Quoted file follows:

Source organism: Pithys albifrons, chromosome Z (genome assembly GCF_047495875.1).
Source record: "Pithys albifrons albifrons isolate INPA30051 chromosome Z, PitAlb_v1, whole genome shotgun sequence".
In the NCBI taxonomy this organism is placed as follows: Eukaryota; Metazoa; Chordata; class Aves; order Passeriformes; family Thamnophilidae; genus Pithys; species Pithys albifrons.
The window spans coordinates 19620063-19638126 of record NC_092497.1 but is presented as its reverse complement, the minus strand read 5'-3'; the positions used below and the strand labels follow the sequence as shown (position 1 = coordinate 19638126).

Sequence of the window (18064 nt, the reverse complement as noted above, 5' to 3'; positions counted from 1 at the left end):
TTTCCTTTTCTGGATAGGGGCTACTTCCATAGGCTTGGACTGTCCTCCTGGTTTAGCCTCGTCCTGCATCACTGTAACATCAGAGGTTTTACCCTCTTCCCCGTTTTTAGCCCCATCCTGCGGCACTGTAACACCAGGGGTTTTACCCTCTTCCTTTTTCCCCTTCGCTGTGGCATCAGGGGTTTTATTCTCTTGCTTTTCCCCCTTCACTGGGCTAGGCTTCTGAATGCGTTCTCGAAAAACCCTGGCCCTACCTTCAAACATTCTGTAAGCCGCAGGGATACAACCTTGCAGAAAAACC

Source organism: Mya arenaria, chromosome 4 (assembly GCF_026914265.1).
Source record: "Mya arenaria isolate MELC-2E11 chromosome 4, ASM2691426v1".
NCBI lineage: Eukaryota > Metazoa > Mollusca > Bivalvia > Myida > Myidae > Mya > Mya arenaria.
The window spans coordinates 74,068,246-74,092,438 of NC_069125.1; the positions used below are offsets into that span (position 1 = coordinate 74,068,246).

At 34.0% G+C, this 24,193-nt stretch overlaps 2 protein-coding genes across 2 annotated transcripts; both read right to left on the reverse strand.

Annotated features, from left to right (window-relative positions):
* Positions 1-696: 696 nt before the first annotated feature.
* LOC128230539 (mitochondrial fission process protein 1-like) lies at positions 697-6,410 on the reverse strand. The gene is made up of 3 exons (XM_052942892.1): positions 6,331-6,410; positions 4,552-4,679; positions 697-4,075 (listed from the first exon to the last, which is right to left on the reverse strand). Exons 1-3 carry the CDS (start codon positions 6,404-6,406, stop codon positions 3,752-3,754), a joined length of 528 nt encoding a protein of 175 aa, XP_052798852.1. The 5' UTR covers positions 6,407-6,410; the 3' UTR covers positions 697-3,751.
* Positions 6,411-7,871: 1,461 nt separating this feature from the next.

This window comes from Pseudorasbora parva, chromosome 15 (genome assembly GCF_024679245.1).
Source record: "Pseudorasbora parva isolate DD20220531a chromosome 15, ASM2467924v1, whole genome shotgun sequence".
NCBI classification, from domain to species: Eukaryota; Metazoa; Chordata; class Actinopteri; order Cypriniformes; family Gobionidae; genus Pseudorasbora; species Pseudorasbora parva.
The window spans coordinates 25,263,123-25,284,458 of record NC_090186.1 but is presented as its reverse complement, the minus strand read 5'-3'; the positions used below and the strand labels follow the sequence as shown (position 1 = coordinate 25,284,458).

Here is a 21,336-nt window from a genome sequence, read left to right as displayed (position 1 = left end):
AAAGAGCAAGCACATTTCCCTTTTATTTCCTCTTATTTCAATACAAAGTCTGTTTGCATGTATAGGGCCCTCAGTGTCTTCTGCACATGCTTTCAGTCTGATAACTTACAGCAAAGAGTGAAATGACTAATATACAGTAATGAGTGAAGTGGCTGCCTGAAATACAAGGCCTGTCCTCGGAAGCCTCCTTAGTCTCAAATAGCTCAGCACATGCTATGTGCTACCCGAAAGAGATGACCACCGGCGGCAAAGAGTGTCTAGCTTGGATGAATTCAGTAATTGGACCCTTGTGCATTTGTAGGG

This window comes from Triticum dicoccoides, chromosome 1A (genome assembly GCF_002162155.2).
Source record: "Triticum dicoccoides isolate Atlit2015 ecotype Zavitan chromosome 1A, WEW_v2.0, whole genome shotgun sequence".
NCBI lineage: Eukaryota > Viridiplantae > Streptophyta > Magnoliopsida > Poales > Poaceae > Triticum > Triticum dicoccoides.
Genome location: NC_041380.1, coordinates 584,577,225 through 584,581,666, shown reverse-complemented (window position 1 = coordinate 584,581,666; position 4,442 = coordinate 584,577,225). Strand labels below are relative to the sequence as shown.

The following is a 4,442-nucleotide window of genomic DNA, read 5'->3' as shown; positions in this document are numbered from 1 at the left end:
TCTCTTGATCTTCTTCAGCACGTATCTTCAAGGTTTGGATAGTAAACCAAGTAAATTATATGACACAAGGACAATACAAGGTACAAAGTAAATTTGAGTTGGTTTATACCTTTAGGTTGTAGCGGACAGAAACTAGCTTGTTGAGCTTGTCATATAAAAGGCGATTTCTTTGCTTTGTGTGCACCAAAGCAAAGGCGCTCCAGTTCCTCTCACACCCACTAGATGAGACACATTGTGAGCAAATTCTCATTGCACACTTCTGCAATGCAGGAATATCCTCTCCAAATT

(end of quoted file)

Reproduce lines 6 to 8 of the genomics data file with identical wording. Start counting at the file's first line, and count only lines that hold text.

TTTCCTTTTCTGGATAGGGGCTACTTCCATAGGCTTGGACTGTCCTCCTGGTTTAGCCTCGTCCTGCATCACTGTAACATCAGAGGTTTTACCCTCTTCCCCGTTTTTAGCCCCATCCTGCGGCACTGTAACACCAGGGGTTTTACCCTCTTCCTTTTTCCCCTTCGCTGTGGCATCAGGGGTTTTATTCTCTTGCTTTTCCCCCTTCACTGGGCTAGGCTTCTGAATGCGTTCTCGAAAAACCCTGGCCCTACCTTCAAACATTCTGTAAGCCGCAGGGATACAACCTTGCAGAAAAACC

Source organism: Mya arenaria, chromosome 4 (assembly GCF_026914265.1).
Source record: "Mya arenaria isolate MELC-2E11 chromosome 4, ASM2691426v1".